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Family decries sentencing in child fatality crash

October 17, 2019
Pine Island Eagle

The woman who struck and fatally injured a North Fort Myers girl as the 12-year-old walked home from a school bus stop pleaded no contest to careless driving Thursday.

Mary Ann Miller, 62, was sentenced to a $1,000 fine, 75 hours of community service, a six-month suspension of her driver's license and will attend trauma classes at the hospital.

But while Judge James Adams said that those were the statutory maximums, friends and family of Alana Tamplin say the penalty was far too light.

Article Photos

Alana Tamplin with best friend Brooklyn Davis.

After the sentencing, Alana's mother was distraught.

"It still can't be real. My daughter still can't be gone. I raised her for 12 years and in a moment, I didn't get to say goodbye," Sarah Tamplin said to broadcast media after court. "This is it. This is my life now."

Christy-Lee Iwanow, who started Benches for Our Babes shortly after first Alana and then Layla Aiken, 8, of Cape Coral were killed in unrelated bus stop incidents, said there was a feeling there is to be no justice for Alana.

"She veered off the shoulder and left the scene. She ran a day care out of her home and she clearly knows how to do CPR and she never rendered aid to Alana," Iwanow said. "It's better than a $161 ticket, at the same time, you're giving the example that our children, accident or not, you can leave the scene and still have minimal consequences."

The fatality happened in the early morning hours of Jan. 14 on Durrance Road. Miller briefly drove away but returned shortly thereafter.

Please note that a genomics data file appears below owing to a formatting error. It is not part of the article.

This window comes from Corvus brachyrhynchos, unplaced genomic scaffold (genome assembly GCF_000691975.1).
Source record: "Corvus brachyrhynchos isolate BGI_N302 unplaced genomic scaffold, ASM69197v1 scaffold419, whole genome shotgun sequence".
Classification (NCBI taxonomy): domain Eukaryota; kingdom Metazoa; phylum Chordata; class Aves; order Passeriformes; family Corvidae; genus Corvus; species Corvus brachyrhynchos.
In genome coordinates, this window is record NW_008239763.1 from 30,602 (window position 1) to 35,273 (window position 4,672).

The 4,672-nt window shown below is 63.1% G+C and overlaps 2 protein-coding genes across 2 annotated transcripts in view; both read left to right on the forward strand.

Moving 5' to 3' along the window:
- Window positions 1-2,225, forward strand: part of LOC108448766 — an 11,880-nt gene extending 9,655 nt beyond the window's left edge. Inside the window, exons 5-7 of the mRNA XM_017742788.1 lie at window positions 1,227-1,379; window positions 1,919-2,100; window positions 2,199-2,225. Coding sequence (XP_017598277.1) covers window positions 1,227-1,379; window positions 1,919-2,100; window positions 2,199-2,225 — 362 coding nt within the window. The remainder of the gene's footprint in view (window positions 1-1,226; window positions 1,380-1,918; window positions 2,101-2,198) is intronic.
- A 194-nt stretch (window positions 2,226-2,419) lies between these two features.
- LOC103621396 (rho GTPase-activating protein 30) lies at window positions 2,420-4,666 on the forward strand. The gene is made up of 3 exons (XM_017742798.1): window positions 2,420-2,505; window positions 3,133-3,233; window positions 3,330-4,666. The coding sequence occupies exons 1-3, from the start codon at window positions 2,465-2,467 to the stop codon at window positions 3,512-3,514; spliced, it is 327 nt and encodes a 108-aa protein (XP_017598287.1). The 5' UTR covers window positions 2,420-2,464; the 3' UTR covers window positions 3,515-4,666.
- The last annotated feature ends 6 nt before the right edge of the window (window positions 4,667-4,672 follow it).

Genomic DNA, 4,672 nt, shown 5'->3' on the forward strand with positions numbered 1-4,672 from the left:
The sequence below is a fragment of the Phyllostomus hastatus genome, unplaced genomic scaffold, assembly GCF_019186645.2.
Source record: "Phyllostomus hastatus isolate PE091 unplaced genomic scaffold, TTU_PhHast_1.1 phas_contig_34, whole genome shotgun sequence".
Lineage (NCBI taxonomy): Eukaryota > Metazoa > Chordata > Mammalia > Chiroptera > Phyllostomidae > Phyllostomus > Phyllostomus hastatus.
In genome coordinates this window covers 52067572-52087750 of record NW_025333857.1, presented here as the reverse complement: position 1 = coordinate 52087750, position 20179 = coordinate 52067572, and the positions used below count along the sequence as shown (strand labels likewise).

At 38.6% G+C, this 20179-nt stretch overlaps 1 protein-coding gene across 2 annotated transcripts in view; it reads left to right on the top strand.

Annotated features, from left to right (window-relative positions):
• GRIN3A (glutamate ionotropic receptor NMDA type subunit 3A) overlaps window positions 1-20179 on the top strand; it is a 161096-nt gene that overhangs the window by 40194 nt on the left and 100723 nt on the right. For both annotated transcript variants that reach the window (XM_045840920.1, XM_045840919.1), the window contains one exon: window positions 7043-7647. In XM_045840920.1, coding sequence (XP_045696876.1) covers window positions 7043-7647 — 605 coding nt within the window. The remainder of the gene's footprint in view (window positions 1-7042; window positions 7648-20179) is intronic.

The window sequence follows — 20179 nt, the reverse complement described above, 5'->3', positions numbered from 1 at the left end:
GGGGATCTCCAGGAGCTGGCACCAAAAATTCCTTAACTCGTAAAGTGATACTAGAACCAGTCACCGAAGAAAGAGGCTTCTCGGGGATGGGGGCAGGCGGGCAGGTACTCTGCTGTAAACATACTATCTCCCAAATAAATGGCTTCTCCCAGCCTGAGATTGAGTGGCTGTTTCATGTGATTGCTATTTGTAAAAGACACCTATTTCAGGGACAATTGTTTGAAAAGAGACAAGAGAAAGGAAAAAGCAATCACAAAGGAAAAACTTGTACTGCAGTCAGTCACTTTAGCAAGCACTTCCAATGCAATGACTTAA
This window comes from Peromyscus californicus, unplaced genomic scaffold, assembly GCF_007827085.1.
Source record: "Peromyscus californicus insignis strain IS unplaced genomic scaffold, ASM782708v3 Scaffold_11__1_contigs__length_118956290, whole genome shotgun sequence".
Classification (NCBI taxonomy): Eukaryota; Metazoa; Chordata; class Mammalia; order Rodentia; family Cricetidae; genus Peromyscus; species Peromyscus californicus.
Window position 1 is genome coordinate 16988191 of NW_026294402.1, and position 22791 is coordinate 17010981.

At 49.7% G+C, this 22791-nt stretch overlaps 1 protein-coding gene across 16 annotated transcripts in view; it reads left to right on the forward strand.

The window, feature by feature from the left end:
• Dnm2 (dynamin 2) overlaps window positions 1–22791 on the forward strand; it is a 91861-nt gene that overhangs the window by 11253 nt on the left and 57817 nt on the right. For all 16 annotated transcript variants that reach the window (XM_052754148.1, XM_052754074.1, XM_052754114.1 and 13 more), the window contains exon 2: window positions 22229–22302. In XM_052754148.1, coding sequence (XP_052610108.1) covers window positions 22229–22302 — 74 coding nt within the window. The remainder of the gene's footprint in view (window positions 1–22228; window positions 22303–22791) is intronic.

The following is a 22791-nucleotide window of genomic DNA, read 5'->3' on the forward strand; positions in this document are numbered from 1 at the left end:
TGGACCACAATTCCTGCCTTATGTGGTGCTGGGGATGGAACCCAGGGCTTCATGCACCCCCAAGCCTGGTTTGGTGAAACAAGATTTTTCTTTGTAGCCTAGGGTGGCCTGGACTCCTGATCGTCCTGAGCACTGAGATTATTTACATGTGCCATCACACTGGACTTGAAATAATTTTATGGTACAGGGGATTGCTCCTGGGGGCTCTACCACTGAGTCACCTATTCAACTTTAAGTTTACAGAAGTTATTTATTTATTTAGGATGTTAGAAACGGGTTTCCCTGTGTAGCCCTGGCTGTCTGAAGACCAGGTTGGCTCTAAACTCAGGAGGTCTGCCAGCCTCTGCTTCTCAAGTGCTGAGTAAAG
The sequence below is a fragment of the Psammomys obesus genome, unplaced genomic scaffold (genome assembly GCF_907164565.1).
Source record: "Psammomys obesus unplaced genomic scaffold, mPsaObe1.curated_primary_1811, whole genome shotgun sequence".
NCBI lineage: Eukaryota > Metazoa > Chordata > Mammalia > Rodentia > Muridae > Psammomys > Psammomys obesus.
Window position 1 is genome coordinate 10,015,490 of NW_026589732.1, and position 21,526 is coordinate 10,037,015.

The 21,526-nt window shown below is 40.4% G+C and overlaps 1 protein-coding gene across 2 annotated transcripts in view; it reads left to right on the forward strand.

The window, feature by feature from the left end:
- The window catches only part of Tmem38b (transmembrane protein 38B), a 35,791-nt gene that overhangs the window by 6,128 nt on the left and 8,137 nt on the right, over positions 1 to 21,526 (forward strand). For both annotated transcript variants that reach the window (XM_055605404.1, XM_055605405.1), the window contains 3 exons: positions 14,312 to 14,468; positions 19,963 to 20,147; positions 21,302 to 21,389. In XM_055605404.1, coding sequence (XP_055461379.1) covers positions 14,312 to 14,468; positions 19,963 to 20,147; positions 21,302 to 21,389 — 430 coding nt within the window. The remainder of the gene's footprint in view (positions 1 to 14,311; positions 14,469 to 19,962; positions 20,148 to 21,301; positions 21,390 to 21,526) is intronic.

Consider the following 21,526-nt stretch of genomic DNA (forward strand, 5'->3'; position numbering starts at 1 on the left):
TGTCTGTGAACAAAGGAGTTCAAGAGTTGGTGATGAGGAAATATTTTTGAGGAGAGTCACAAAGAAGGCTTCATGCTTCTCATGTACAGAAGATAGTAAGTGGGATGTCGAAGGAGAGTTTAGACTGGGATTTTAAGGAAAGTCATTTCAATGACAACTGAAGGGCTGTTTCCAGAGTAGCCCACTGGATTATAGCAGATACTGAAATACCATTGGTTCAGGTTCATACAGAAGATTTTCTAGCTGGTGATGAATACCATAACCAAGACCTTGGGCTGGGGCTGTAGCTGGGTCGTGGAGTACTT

She was not charged with hit-and-run.

At the hearing Thursday, 13-year-old Brooklyn Davis, who was walking with Alana after the two dropped Alana's younger sister off at the bus stop, spoke in court to try to get a stiffer penalty. There was nothing she could do as the legal guidelines are set by statute and careless driving is a traffic offense, not a criminal charge.

In her statement, Brooklyn told the judge that Alana never got to go to the eighth-grade dance, have her first kiss, go to the prom or have a family of her own. Brooklyn called Alana her other half and said she will never get to laugh with her or hang out together because she is gone.

After learning of the sentence, Brooklyn said she was shocked.

"I don't know how that could be possible. She not only took a life, it was a young person's life," Brooklyn said. "I was waiting to see how this turned out."

Brooklyn's mother, Katie Johnson, agreed with her assessment.

"I don't understand how that could be the punishment for the crime. It can never be fixed and there was no justice. You can't put a price on a little girl's life," Johnson said. "You can't just suspend her license."

Miller could not be immediately reached for comment.

 
 

 

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